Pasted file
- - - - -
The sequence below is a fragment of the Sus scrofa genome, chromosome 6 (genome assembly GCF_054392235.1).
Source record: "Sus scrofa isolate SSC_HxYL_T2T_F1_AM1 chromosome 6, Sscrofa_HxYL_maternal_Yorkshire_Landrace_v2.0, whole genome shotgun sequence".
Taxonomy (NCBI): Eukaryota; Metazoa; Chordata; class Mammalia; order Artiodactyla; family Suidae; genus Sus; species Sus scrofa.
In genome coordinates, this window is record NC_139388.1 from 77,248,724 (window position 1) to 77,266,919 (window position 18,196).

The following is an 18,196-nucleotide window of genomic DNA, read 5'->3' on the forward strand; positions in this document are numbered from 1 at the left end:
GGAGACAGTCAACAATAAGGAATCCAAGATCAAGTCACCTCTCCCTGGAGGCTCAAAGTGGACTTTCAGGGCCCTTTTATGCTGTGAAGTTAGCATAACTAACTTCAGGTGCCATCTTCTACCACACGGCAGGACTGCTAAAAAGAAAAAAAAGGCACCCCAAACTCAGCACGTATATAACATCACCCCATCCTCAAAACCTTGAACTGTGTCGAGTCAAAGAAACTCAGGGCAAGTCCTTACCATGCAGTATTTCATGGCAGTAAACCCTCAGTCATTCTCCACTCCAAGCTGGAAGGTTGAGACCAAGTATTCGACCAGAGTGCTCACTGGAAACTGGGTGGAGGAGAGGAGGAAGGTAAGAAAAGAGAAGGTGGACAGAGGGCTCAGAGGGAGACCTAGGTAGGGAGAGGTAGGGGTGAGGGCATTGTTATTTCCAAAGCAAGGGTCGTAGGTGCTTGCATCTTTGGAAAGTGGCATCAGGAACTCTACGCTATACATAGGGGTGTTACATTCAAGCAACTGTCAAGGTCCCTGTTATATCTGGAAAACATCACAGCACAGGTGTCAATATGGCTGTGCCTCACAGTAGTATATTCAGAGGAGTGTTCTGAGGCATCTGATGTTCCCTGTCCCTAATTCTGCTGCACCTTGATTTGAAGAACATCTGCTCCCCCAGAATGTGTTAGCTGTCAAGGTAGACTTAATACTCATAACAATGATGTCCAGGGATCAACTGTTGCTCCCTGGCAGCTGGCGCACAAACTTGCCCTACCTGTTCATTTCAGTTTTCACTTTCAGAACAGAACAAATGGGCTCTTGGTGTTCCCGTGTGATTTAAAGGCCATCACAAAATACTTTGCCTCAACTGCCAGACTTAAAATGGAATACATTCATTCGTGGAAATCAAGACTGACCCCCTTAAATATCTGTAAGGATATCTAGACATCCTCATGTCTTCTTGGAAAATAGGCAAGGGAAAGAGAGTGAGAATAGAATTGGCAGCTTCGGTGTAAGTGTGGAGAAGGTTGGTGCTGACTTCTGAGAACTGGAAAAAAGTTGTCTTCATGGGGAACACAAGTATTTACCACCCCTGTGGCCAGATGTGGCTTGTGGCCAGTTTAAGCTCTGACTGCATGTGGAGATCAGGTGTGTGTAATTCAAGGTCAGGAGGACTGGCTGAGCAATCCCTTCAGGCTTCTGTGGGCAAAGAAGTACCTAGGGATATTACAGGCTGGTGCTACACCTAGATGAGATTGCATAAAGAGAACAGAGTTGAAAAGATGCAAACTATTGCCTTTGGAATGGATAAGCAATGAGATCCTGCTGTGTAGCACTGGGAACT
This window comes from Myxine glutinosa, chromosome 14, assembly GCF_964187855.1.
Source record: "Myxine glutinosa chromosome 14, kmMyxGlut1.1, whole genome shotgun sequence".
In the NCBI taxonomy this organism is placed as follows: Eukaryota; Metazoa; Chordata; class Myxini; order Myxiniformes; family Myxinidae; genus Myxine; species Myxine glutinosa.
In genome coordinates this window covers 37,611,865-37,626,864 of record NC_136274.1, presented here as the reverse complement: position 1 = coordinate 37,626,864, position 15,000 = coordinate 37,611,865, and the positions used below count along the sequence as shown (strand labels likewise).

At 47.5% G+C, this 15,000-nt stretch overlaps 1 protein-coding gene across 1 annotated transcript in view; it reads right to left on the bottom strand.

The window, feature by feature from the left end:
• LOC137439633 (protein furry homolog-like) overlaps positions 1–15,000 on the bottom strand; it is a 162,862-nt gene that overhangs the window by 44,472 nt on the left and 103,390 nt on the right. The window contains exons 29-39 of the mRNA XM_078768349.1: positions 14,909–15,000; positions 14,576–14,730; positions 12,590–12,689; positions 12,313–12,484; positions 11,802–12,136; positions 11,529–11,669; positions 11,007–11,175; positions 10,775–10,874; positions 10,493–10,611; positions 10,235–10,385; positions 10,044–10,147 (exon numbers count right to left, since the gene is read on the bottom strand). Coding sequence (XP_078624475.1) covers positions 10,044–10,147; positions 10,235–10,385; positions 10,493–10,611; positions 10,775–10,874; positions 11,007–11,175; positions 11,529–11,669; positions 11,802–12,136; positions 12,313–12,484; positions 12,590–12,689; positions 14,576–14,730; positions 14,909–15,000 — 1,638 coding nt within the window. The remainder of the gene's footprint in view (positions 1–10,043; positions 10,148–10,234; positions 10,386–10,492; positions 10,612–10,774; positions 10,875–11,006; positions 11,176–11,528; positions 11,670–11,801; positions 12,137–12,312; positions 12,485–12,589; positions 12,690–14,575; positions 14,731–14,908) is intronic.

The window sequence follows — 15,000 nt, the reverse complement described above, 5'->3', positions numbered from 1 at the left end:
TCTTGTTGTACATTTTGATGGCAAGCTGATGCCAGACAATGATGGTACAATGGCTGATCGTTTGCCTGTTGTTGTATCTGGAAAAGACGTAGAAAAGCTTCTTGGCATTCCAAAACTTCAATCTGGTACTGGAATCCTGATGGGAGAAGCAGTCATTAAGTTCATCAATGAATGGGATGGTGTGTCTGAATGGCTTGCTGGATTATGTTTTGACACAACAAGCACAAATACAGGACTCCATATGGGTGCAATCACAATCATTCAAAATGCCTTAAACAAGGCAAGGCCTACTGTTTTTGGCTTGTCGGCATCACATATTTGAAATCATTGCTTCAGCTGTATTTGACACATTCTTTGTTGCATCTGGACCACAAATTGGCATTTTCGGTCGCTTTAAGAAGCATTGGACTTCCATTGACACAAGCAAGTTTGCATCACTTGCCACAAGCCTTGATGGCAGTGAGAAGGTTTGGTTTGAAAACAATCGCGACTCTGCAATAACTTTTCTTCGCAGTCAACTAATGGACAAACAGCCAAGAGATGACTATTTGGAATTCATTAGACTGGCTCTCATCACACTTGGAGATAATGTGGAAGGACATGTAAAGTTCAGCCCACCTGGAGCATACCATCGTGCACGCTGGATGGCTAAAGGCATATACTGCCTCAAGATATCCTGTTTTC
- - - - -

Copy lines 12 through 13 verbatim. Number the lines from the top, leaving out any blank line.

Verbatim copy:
The window, feature by feature from the left end:
• LOC137439633 (protein furry homolog-like) overlaps positions 1–15,000 on the bottom strand; it is a 162,862-nt gene that overhangs the window by 44,472 nt on the left and 103,390 nt on the right. The window contains exons 29-39 of the mRNA XM_078768349.1: positions 14,909–15,000; positions 14,576–14,730; positions 12,590–12,689; positions 12,313–12,484; positions 11,802–12,136; positions 11,529–11,669; positions 11,007–11,175; positions 10,775–10,874; positions 10,493–10,611; positions 10,235–10,385; positions 10,044–10,147 (exon numbers count right to left, since the gene is read on the bottom strand). Coding sequence (XP_078624475.1) covers positions 10,044–10,147; positions 10,235–10,385; positions 10,493–10,611; positions 10,775–10,874; positions 11,007–11,175; positions 11,529–11,669; positions 11,802–12,136; positions 12,313–12,484; positions 12,590–12,689; positions 14,576–14,730; positions 14,909–15,000 — 1,638 coding nt within the window. The remainder of the gene's footprint in view (positions 1–10,043; positions 10,148–10,234; positions 10,386–10,492; positions 10,612–10,774; positions 10,875–11,006; positions 11,176–11,528; positions 11,670–11,801; positions 12,137–12,312; positions 12,485–12,589; positions 12,690–14,575; positions 14,731–14,908) is intronic.